Tag Archives: Bishop Creek

Eastern Sierra RV Trip

Warning – This is another post that isn’t only about photography!  I’m going to mix the discussion up between photography and our annual Eastern Sierra Fall Color RV trip.

Several weeks ago my wife and I packed up 3 little dogs into our Southwind Class A motorhome and headed for the Eastern Sierra.  While it isn’t a difficult drive, we have been breaking it up into smaller chunks by spending a few days in the town of Bishop, California.  Bishop is located on the eastern side of the Sierra right along its base, and within easy driving distance of several lakes and streams.

There’s a nice campground on the north side of Bishop called Highlands RV Park.  It’s a paved RV park with trees, and a nice grass area for walking dogs.  It’s not fancy, but does have full hookups including 50 amp electrical service at each space.  We’ve been staying here for many years and have always found the park clean and the staff friendly.

After a few days in Bishop, we headed up Highway 395.  The long drive up the Sherwin Summit (about 7,000 feet with 6% grades) comes up very quickly once you’ve gotten out of Bishop.  Our Southwind “Goggins” isn’t going to win any races pulling a grade like this, especially since we are towing a Honda CRV, but the Workhorse chassis and big V8 continue to impress me!  In a little under 2 hours we were at our destination, Mono Vista RV Park in the town of Lee Vining.

From the road, Mono Vista RV Park has always intrigued me.  It’s a very pretty RV park with lots of very green grass, and large mature trees.  We’ve been wanting to try something different (we usually stay at a campground on the June Lake Loop) so we booked a site with Mono Vista for 2 weeks.

As far as the park is concerned, it’s very clean.  The spaces for RVs seemed wide enough that we weren’t stacked up on top of each other.  We were in the front row, pull through spot with full hookups, including 50 amp electrical service.

It’s not all sunshine and roses.  Just before we came up, my wife decided to check out some reviews of the park, and came away with some mixed feelings.  It seems that they have a reputation for being rude when quoting their rules to their park guests, especially regarding dogs.  One of their rules says that you CAN NOT leave your dog alone in your RV, at all.  They are also adamant about keeping your dog off of the grass areas around your RV.  There is a tiny area designated for dogs off to the north side of the park, and it connects to a trail that goes off into the bushes.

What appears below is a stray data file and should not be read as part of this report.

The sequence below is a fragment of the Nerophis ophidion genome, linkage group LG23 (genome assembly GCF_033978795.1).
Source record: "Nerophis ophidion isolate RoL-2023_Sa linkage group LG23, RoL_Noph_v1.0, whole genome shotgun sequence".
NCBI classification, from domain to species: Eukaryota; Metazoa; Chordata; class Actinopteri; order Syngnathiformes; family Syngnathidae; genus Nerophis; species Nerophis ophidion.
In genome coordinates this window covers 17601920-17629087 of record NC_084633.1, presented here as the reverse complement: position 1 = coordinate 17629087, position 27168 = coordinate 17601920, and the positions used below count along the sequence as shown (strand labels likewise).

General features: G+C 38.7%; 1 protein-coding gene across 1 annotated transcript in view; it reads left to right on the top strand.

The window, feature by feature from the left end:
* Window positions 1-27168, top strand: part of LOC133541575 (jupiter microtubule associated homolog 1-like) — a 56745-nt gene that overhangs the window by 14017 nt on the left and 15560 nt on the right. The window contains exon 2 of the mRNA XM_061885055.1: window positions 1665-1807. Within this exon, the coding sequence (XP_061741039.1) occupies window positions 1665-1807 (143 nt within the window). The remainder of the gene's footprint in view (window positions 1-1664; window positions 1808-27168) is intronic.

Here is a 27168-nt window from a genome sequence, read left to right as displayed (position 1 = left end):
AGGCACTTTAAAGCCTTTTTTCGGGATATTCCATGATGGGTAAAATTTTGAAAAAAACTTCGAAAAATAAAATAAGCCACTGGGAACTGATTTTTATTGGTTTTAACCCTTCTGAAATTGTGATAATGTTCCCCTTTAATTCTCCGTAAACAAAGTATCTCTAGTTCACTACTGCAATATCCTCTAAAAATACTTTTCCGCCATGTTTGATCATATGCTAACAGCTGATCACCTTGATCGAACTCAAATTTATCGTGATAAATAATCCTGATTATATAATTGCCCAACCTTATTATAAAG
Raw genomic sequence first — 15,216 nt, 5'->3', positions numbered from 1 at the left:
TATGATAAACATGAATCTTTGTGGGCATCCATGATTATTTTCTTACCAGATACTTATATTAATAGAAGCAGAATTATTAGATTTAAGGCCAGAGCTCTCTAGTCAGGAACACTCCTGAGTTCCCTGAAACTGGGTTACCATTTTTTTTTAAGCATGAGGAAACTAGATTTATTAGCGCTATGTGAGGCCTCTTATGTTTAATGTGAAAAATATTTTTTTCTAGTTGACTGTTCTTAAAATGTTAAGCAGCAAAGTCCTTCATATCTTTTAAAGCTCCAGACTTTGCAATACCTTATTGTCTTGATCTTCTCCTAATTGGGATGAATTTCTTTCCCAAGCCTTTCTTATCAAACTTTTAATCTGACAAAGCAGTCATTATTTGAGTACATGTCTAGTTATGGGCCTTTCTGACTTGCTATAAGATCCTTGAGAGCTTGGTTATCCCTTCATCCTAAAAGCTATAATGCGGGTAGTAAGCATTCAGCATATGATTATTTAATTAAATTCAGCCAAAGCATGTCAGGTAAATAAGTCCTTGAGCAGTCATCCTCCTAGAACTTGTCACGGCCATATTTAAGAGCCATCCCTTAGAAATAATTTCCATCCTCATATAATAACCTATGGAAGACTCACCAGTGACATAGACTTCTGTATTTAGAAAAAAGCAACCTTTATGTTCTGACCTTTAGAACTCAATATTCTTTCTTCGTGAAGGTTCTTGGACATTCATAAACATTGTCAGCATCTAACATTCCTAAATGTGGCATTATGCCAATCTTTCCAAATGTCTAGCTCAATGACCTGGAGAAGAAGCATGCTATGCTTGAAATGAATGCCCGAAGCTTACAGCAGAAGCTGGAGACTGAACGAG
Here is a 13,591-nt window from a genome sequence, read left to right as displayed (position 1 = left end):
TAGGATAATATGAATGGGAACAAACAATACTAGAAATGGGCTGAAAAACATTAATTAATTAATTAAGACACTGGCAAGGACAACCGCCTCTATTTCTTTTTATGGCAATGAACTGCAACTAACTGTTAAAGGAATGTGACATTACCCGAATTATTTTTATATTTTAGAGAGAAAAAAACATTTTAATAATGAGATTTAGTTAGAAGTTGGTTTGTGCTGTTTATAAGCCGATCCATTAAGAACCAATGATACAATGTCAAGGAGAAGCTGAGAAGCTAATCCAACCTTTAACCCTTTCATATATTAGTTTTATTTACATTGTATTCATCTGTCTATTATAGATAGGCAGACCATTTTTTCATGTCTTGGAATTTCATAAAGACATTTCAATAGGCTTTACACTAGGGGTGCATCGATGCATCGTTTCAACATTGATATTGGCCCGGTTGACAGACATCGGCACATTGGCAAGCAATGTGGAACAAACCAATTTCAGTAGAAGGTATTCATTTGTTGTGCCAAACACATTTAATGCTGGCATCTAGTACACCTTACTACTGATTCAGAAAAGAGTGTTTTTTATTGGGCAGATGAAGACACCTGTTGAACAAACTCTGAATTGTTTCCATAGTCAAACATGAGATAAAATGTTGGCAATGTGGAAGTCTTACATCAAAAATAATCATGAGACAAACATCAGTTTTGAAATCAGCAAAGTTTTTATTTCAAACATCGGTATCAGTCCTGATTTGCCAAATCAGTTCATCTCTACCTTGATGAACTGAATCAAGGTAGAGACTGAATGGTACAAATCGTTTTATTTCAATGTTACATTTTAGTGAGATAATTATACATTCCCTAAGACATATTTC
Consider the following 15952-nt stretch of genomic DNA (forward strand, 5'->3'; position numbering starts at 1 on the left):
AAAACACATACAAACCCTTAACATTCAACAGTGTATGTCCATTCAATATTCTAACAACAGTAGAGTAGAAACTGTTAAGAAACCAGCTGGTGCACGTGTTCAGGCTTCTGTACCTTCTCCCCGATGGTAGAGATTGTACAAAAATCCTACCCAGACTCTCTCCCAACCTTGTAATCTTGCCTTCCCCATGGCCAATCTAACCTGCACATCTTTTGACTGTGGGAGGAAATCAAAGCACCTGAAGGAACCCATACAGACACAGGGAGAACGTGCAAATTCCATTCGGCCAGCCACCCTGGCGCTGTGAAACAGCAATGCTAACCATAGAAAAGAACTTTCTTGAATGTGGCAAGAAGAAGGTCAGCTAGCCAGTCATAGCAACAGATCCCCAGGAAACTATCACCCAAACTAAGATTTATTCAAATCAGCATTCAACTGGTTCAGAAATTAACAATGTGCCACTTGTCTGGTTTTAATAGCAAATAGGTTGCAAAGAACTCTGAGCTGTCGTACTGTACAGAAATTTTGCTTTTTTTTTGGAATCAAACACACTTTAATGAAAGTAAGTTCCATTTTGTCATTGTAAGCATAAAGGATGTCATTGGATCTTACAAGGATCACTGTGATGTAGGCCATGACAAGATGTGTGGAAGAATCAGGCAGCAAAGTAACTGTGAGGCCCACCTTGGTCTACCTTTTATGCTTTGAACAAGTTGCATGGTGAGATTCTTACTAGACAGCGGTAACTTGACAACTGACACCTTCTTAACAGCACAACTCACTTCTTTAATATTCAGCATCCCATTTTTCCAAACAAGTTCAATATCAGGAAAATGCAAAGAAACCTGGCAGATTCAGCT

We love our dogs, and take them with us for rides and walks quite often.  But, we have left them in the RV (with the air/fans set and tv on) when we go fishing or out to dinner.  They don’t make any noise and have never been a problem.  In fact, they are better behaved than most peoples kids!  To be fair, I’m sure others have abused this rule and created problems.  What I don’t like is blanket rules for everyone because of a few idiots.  I didn’t like the feeling that I had to sneak around with my dogs for fear of getting caught on the grass or that I couldn’t go away for a few minutes without them.

Now don’t get the wrong impression.  Our 2 weeks at Mono Vista ended up being ok.  We worked within (and around) the rules and didn’t have any problems.  We were able to go fishing with and without the dogs, and it worked out quite well! Almost all of our fishing was done at Lundy Lake, which is within a relatively short drive from our camp. I think we will keep Mono Vista RV Park open as an option for future stays, but limit our time there to no more than 1 week.

And now let’s talk about photography!  Yes, I did actually spend some time trying to capture a few images.  There are a lot of options for fall colors in the area.  We were also much closer to Mono Lake than we had been in previous years so I was able to make a couple of visits to the Tufa.  I was also able to sit in on a Fall Color Photography presentation by Jeff Sullivan, a photographer that I follow on Google+, Flickr, and Facebook.  Jeff had his book “Photographing Southern California, Vol. 2” available and I picked up a copy.